By this management the ancient well contrived channel of communication between the head and members of this great Empire, thro’ which the notice of grievances could be received that remedies might be applied, hath been cut off. How wisely, the Publick will judge. History of a similar conduct in the Ministry of Spain with regard to the Low Countries, makes one doubt a little the prudence (in any Government how great soever) of discouraging Petitions, and treating Petitioners (how mean soever) with contempt.
Instead of preventing complaints by removing the causes, it has been thought best that Soldiers should be sent to silence them.
The Soldiers have behaved in such a manner as to occasion more complaints.
They took possession of the publick building in which the Assembly or Parliament of New England usually convenes, obliged the Members to pass through lanes of men in arms to get to their Chamber, disturbing them in their debates by drumming and piping in and round the House, and pointed the cannon against the doors, treating the Province and People with every indignity and insult, proper to provoke their resentment, and produce some rash action that might justify making a massacre among them.6 And they have fired upon and murdered several of the inhabitants.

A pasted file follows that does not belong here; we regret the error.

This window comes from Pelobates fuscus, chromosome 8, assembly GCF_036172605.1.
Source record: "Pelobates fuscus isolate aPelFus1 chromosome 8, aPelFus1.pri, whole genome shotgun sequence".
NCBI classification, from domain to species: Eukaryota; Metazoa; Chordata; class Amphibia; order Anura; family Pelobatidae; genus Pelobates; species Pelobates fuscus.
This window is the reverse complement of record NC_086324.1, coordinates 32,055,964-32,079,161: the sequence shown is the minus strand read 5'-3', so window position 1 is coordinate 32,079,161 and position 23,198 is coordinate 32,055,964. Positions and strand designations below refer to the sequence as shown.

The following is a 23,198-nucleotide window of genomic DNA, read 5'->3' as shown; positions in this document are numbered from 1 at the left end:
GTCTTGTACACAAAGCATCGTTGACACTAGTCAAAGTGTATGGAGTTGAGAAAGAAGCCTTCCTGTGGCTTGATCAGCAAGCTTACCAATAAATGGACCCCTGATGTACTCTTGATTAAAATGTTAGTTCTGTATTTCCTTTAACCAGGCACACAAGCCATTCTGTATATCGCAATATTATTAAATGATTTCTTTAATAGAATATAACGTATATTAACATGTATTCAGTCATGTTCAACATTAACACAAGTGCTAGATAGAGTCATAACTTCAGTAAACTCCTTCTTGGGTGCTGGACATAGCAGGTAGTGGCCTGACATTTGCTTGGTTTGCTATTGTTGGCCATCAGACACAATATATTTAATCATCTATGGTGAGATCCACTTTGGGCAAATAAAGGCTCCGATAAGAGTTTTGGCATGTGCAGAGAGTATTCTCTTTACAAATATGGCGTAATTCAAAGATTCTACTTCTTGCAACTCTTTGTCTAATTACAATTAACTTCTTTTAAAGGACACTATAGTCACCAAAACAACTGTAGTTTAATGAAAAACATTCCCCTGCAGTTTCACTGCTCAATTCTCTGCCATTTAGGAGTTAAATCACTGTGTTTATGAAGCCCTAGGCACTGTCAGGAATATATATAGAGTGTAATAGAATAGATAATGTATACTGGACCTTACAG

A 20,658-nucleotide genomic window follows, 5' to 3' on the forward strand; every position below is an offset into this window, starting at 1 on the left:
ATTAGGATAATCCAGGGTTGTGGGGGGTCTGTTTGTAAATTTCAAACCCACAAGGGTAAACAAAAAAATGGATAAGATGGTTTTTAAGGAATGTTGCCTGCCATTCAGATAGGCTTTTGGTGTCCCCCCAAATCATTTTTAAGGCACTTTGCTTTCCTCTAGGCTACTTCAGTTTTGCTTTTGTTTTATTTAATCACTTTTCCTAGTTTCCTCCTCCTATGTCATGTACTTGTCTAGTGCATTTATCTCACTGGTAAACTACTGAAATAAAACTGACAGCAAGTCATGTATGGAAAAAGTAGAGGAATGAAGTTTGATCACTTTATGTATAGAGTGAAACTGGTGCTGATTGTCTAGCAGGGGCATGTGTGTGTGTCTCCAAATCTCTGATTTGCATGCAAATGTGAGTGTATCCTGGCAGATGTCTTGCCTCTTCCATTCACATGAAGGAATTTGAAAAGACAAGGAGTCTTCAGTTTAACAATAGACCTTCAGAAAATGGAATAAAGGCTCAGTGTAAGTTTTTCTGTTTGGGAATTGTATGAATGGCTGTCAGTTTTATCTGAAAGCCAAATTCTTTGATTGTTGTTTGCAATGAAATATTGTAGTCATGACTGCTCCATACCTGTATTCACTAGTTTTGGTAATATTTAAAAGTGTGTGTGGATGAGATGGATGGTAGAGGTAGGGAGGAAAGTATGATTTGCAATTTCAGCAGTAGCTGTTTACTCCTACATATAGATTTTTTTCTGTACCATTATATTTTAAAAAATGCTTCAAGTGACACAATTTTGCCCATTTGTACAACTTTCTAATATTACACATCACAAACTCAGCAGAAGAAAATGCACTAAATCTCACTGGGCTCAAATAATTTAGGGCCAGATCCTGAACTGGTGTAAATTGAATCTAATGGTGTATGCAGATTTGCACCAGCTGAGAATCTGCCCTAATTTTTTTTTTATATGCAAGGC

The Americans, upon the treatment their Petitions had repeatedly received, determined to petition no more: But said to one another, “We are too remote from Britain to have our complaints regarded by the Parliament there, especially as we have no share in their Election, nor any Representatives among them. They will not hear us, but perhaps they will hear their own people, their Merchants and Manufacturers, who are maintained and enriched in some degree by the commerce with our country. Let us agree to with-hold that commerce till our grievances are redressed. This will afford those people a foundation for petitioning, and they will be attended to as they were on a former occasion, and meet with success.” This reasoning and expectation were the sole foundation of the Non-Importation agreements in America, and not any enmity to Britain.